The Delhi High Court on Thursday said that the police here should take quick action and file complaints before courts concerned in matters concerning the violation of Covid-19 prohibitory orders by citizens.
It said the courts concerned ought to dispose of such matters without further delay. Justice Asha Menon said that to drag such matters over months instead of dealing with them expeditiously, has only led to complications and a colossal waste of time and human resources.
Such violations, the judge noted, were made cognizable to facilitate immediate action by police against a person found disobeying the orders issued in the interest of public health but the offender cannot be subjected to unnecessary harassment and violation of the right to life.
“It would be appropriate for the police to take quick action in all the pending matters relating to violation of orders passed under the Disaster Management Act, 2005 by filing complaints as required under law before the court and the courts ought to dispose of these matters, without further delay,” said the court.
“The offence has been made cognizable only in order to facilitate the police to take immediate action, including the arrest of a person, who is found disobeying the orders issued for maintenance of law and order and in the interest of public health. That purpose cannot be converted into one that subjects the offender to unnecessary harassment and entails the violation of Article 21 of the Constitution of India, guaranteeing the right to life, of which liberty is an inalienable facet,” it stated.
The court observed that there were “innumerable cases” of people violating norms pertaining to permissible business hours amid the pandemic or wearing masks, which “are all actionable wrongs and need to be dealt with firmly, but it must also be effective”.
The court's order was passed on a petition by a sporting goods retailer seeking the quashing of a 2021 FIR registered under section 188 (Disobedience to order duly promulgated by public servant) IPC for allegedly failing to close its showroom as per the orders issued to regulate public activity in order to prevent the spread of the deadly disease.
The court refused to grant any relief to the petitioner but said that even after seven months, the case “found no closure when it ought not to have taken even seven days for disposal”.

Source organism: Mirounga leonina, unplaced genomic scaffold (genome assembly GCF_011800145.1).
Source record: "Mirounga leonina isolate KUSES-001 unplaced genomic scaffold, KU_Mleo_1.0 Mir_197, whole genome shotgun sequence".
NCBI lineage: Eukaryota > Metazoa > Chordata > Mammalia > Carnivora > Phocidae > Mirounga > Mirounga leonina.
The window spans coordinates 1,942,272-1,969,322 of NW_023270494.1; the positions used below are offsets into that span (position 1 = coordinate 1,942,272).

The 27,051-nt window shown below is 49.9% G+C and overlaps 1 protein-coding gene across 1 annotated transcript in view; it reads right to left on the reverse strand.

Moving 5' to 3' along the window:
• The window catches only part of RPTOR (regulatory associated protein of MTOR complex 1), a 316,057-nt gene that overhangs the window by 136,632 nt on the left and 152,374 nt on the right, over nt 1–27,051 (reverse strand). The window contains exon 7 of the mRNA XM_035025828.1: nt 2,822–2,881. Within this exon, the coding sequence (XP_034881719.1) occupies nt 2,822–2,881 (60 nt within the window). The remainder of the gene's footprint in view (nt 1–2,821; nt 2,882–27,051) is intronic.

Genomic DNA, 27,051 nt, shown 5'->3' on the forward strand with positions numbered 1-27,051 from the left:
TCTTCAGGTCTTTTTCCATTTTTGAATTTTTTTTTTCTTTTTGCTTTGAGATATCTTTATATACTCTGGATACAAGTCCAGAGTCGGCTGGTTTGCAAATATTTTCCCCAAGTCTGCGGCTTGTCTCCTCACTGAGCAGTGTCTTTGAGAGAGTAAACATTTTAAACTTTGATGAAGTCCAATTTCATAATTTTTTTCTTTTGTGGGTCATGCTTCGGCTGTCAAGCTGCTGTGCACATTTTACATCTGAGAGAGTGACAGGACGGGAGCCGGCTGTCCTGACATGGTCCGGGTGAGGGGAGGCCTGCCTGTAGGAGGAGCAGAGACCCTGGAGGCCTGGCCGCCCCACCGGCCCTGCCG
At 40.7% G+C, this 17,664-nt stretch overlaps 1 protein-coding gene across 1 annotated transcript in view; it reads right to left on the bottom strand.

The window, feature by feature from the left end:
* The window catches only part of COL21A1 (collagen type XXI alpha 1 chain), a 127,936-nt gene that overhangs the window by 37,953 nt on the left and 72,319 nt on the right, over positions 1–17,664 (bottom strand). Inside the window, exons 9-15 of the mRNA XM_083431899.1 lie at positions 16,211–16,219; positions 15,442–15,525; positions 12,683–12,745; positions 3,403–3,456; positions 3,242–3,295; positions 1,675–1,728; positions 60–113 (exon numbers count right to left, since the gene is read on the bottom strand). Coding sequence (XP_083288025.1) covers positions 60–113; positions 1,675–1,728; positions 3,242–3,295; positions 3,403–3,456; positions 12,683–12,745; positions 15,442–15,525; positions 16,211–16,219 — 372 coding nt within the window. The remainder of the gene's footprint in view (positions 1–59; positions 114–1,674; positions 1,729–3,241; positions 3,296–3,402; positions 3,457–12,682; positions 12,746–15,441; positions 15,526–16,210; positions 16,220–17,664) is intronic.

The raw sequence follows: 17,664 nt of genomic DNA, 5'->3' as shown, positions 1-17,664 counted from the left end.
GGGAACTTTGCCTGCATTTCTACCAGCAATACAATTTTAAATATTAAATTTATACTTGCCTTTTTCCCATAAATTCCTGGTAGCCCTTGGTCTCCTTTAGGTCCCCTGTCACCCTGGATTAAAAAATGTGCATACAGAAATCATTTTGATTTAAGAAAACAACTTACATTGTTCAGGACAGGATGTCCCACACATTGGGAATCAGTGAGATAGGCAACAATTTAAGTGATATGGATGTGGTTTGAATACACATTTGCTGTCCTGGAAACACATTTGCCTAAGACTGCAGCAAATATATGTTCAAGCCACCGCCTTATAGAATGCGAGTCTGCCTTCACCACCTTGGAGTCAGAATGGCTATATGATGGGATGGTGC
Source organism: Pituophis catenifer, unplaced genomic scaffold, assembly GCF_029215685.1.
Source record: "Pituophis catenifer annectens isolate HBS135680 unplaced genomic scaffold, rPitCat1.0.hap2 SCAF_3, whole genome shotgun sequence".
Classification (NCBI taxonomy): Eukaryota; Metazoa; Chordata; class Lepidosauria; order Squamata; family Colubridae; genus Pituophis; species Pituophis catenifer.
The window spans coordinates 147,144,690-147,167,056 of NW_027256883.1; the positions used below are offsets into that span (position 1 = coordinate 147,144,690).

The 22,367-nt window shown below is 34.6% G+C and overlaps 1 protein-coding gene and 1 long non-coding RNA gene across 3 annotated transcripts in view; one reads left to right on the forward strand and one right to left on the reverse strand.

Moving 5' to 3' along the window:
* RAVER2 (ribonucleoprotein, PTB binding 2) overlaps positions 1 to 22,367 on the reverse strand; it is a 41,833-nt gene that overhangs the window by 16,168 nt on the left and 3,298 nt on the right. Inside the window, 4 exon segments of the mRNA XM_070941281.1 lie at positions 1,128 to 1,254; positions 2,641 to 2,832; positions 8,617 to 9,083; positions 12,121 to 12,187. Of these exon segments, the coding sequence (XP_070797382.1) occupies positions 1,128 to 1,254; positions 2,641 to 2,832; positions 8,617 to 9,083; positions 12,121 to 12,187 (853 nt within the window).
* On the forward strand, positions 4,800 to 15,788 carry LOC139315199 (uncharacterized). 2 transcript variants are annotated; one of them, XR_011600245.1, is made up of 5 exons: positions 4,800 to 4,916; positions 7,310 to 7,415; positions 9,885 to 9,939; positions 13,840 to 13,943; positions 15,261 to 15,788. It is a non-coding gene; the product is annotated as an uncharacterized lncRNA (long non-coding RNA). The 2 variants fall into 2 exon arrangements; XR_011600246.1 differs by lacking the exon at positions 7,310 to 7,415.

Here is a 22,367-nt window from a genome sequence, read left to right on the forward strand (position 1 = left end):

Stating that the “fault lies in the procedure adopted”, the court observed that although the police have to enforce orders issued in the interest of public health and law and order but an offence under Section 188 IPC “cannot be equated with theft, mischief, cheating, criminal breach of trust, or causing of bodily harm, such as, hurt or attempt to culpable homicide, etc.”
“To drag such matters over months instead of dealing with them expeditiously, by converting the information received into a complaint by the competent public servant, to be placed before the court concerned and disposed of summarily, the registration of the FIR, the issuance of notices under Section 41A Cr.P.C., to appear before the police station, the consequent necessity of filing a Section 173 Cr.P.C. report, have only led to the complication of matters and a colossal waste of time and human resources,” the court observed.
“In fact, the police seem to have gone a little too far in the present case as they have proceeded to issue Notices under Section 41A Cr.P.C. demanding an appearance at the police station. The Noticee stares into the possibility of an arrest on non-compliance, in a case where arrest really is not warranted,” it further said.
The court, while declining to quash the FIR in question, directed the SHO concerned to ensure that the complaint is forwarded to the trial court concerned immediately and inform the petitioner of the date it is required to appear before it for disposal of the case.
These directions, the court said, may be followed with respect of other similar cases under Section 188 IPC.